1943 Klein, M. 'Memorandum on technique' (not published until 1991). Succinct statement about importance of transference; first mention of 'situations'.
1950 Heimann, P. 'On counter-transference', International Journal of Psychoanalysis. 31: 81-84. A description of the analyst's countertransference as 'the patient's creation'.
1952 Klein, M. 'The origins of transference'. Klein's technique with adults; transference based on infantile object relations; idea of 'total situation'.
1956 Money-Kyrle, R. 'Normal counter-transference and some of its deviations', International Journal of Psychoanalysis. 37: 360-366; republished in The Collected Papers of Roger Money-Kyrle. Strath Tay: Clunie Press (1978). Further description and ideas about analyst-patient relationship and role of countertransference in it.
1962 Bion, W. Learning from Experience. Heinemann. Theory of container/contained.
1964 Rosenfeld, H. 'On the psychopathology of narcissism: A clinical approach', International Journal of Psychoanalysis. 45: 332-337; republished in _Psychotic States. Hogarth Press (1965). Differentiates 'libidinal' from 'destructive' narcissism and describes ways of analysing the destructiveness of both.
1967 Bion, W. 'Notes on memory and desire', Psycho-Analytic Forum. 2: 272-273, 279-280; republished in E. Spillius (ed.) Melanie Klein Today, Vol. 2. Routledge (1988). Focus on memory and desire detracts from attention to immediate interaction between patient and analyst in the present.
1971 Rosenfeld, H. 'A clinical approach to the psychoanalytic theory of the life and death instincts: An investigation into the aggressive aspects of narcissism', International Journal of Psychoanalysis. 52: 169-178; republished in E. Spillius (ed.) Melanie Klein Today, Vol. 1. Routledge (1988). Differentiates 'libidinal' from 'destructive' narcissism and describes ways of analysing the destructiveness of both.
1985 Brenman Pick, I. 'Working through in the countertransference', International Journal of Psychoanalysis. 66: 157-166; republished in E. Spillius (ed.) Melanie Klein Today, Vol. 2. Routledge (1988). Work to develop understanding of own countertransference is essential for understanding the patient.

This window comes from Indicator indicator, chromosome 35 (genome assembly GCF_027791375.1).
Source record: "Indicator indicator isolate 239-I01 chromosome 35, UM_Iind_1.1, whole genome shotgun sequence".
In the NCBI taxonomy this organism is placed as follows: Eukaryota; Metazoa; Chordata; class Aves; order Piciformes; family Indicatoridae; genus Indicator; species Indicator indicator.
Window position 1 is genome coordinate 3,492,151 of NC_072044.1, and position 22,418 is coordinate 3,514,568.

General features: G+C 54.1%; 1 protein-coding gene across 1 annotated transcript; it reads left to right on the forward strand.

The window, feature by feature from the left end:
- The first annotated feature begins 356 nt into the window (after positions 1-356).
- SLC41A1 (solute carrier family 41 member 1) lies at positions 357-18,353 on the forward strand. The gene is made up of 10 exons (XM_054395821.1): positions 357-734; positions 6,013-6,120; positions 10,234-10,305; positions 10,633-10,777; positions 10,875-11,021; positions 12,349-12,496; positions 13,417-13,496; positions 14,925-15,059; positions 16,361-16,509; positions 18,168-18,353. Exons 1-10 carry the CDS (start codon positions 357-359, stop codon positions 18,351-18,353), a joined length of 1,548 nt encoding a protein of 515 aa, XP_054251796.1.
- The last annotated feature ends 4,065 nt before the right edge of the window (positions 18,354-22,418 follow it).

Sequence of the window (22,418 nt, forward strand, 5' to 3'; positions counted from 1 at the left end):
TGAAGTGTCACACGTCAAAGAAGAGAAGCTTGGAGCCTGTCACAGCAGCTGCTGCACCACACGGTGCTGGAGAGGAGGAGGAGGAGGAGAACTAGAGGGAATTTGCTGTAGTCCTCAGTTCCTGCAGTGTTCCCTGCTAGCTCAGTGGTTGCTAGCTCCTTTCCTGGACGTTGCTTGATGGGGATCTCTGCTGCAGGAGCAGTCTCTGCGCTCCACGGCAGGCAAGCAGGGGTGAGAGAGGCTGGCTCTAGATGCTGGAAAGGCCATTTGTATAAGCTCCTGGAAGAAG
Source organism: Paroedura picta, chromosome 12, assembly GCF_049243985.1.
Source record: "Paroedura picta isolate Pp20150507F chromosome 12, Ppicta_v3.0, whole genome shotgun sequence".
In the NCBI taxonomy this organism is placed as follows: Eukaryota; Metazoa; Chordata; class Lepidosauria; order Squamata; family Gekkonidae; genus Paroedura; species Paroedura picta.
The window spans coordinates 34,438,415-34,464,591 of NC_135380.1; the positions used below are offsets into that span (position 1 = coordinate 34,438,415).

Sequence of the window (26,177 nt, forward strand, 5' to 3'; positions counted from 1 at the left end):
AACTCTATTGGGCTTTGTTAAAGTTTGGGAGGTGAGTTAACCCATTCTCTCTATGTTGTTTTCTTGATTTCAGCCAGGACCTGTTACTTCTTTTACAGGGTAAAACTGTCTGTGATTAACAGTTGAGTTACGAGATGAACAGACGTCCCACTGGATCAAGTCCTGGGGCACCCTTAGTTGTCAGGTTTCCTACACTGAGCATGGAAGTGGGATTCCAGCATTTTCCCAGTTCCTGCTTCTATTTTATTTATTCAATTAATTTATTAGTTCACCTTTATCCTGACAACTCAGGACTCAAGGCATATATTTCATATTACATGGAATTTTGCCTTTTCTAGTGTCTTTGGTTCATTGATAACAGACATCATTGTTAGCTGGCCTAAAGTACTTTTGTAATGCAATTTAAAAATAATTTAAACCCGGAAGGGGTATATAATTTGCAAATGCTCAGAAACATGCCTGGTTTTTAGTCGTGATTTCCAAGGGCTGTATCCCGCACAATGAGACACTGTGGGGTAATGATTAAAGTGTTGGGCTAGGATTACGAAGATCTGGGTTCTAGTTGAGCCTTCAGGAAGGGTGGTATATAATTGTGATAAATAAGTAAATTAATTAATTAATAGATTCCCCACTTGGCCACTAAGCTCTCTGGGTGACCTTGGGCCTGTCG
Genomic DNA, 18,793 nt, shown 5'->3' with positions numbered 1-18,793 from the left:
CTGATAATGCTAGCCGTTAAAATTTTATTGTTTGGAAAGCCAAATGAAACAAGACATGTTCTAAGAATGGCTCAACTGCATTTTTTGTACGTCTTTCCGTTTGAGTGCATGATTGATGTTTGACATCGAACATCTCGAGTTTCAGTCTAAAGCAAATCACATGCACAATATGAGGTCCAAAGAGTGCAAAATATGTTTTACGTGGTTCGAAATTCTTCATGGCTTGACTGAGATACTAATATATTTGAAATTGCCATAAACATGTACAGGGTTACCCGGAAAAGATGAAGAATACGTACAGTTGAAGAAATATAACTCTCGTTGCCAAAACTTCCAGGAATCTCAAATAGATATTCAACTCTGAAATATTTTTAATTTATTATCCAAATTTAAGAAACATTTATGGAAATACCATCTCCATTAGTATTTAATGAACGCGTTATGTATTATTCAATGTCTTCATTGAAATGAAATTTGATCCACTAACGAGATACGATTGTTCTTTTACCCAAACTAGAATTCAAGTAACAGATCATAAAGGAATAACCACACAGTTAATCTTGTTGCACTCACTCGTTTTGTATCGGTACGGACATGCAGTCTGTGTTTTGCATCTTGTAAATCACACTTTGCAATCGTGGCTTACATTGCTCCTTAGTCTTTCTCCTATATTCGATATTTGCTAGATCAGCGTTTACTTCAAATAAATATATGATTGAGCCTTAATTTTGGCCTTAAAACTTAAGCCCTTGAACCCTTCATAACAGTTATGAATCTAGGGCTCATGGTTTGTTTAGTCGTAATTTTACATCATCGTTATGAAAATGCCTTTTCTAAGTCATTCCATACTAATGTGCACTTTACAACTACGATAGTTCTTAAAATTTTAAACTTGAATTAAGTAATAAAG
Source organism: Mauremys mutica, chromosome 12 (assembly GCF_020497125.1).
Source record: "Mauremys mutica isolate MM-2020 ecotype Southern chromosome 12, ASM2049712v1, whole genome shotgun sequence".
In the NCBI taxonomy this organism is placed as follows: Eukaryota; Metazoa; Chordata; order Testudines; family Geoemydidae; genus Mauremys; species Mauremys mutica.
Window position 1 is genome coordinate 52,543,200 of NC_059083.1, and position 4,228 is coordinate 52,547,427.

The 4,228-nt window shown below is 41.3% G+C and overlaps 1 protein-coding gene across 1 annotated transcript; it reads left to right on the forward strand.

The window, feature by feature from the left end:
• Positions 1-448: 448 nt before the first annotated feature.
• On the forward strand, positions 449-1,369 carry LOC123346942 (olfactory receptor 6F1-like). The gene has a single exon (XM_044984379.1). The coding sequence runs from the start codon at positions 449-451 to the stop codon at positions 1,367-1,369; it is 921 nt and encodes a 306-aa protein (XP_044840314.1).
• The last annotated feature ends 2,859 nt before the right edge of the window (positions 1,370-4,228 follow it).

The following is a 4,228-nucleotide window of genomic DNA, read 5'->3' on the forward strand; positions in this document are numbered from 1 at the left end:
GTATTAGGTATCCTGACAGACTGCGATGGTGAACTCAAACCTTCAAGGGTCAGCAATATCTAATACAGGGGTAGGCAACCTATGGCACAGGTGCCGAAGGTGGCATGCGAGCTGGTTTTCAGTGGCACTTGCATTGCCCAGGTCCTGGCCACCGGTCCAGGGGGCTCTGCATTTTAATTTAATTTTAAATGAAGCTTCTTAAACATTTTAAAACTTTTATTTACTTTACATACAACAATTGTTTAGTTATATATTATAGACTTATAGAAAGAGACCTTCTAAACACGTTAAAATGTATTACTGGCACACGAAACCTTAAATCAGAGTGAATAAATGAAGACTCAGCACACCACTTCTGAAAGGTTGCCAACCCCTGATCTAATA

1985 Joseph, B. 'Transference: The total situation', International Journal of Psychoanalysis. 66: 447-454; republished in E. Spillius (ed.) Melanie Klein Today, Vol. 2. Routledge (1988); and in Psychic Equilibrium and Psychic Change. Routledge (1989). Definition of 'total situation' with illustrations.
1987 Rosenfeld, H. Impasse and Interpretation. Tavistock. 'Thin-skinned' and 'thick-skinned' narcissistic patients.
1989 Britton, R. 'The missing link: Parental sexuality in the Oedipus complex'. R. Britton, M. Feldman and E. O'Shaughnessy (eds.) The Oedipus Complex Today: Clinical Implications. Karnac. Concept of 'triangular space'.
1989 Joseph, B. Psychic Equilibrium and Psychic Change. Routledge. Joseph develops strong focus on the immediate relationship between patient and analyst in the present.
1992 O'Shaughnessy, E. 'Enclaves and excursions', International Journal of Psychoanalysis. 73: 606-611. Need for analysts to analyse relationships with patients that create enclaves or excursions, which avoid tackling the psychic situations that need to be analytically addressed.
1993 Steiner, J. 'Problems of psychoanalytic technique: Analyst-centred and patient-centred interpretations'. Psychic Retreats. Routledge.